With all 140 lawmakers on the ballot this fall and Democrats just one seat away from seizing power in both the House of Delegates and the state Senate, Arlington legislators sense an opening. Republicans have taken a beating in all manner of elections across the state over the last two years, and Democrats expect that will inform how GOP leaders manage their slim majorities in this session.
Arlington lawmakers hope that will result in some of the party’s more moderate members finally embracing their efforts around everything from redistricting reform to gun violence prevention, in a bid to appear more attractive to swing voters. What it all comes down to for state Sen. Adam Ebbin (D-30th District) is a simple motto for his colleagues across the aisle: “lead, follow or get out of the way.”
“They can can decide to lead on some of the most important issues facing Virginia, which they have failed to do, they can choose to follow Democrats, or they can have voters get them out of the way,” Ebbin told ARLnow. “If they come to the table on a variety of issues, I think their chances are enhanced… But will [House Speaker Kirk Cox] want to allow bills to come to the floor so that a handful of members who want to appear to be moderates vote for them, or even sponsor them? Time will tell.”
Del. Patrick Hope (D-47th District) says he’s “hopeful” that Republicans will pursue such a strategy over the next weeks — not only does he see it as wise political strategy, he jokes that “with my last name, I don’t have a choice” but to be optimistic.
But Del. Mark Levine (D-45th District) takes a gloomier view of the GOP, arguing that Richmond Republicans have done nothing but “march in lockstep” with their leadership for years, and could soon face an electoral price for doing so.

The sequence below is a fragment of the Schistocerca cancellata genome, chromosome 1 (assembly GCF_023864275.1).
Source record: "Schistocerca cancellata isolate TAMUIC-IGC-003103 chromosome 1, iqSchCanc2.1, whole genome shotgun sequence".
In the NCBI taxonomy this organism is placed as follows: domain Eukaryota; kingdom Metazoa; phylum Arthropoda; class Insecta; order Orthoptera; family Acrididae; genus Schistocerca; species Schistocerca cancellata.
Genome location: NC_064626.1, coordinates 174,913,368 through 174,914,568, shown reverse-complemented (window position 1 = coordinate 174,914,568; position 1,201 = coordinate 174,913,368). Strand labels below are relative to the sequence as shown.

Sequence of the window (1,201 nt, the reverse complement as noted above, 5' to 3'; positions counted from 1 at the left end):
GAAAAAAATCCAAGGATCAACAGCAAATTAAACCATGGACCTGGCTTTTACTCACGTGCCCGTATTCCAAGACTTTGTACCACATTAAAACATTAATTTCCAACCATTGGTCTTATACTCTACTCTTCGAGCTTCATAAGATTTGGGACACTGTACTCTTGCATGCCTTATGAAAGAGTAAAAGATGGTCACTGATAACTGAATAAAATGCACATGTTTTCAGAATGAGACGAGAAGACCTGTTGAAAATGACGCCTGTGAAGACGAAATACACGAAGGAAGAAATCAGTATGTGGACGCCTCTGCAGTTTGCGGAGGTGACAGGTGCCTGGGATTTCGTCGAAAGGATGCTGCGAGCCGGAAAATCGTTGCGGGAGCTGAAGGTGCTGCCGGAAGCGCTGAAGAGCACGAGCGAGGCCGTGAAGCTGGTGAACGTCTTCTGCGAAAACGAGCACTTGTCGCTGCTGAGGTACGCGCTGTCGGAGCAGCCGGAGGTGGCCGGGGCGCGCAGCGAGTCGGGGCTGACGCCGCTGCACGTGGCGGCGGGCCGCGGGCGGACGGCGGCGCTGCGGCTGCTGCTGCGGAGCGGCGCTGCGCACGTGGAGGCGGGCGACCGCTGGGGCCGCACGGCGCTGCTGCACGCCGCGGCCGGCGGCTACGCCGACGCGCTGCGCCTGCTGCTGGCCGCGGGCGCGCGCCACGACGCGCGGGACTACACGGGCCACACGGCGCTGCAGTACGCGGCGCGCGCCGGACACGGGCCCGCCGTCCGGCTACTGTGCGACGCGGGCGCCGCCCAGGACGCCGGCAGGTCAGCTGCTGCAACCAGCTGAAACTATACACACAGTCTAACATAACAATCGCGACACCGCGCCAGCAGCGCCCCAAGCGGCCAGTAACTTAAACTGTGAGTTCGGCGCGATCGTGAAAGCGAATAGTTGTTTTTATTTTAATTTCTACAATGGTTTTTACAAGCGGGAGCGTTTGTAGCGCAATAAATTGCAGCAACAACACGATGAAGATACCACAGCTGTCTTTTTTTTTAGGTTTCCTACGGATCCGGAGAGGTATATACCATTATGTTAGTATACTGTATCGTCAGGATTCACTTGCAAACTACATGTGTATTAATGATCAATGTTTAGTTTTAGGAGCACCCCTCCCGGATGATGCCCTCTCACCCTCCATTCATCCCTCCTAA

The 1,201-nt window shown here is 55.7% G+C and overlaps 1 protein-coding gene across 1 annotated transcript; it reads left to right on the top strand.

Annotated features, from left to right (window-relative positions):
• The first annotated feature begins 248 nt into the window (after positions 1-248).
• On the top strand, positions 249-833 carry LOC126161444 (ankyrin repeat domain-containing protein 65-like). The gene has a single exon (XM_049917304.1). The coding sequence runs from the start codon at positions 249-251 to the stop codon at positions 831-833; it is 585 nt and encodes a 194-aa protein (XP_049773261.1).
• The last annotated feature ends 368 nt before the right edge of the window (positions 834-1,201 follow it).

“If moderate Republicans continue to fall in line and do what’s against their constituents’ wishes, we will absolutely run against them for it and they will lose in November,” Levine said. “I see it as a win-win: either we get the policies we want, with majority support, or we get these people out.”
Should Republicans choose to sign onto some Democratic priorities, Arlington legislators see two key areas for agreement: a constitutional amendment establishing a nonpartisan commission to draw district lines, and the ratification of the Equal Rights Amendment.
In both cases, the Democrats expect they’ll have enough votes to pass the bills on the floor — Republicans have either introduced or co-sponsored bills on both subjects — the question is whether the legislation will make it out of committee, where a handful of lawmakers have the power to quickly kill the bills.
Del. Rip Sullivan (D-48th District), a key backer of redistricting reforms, sees a real “sense of urgency” to the aforementioned issue this year, simply due to timing. Democrats hope to pass a constitutional amendment before the next round of redistricting in 2021, and that requires a complex process.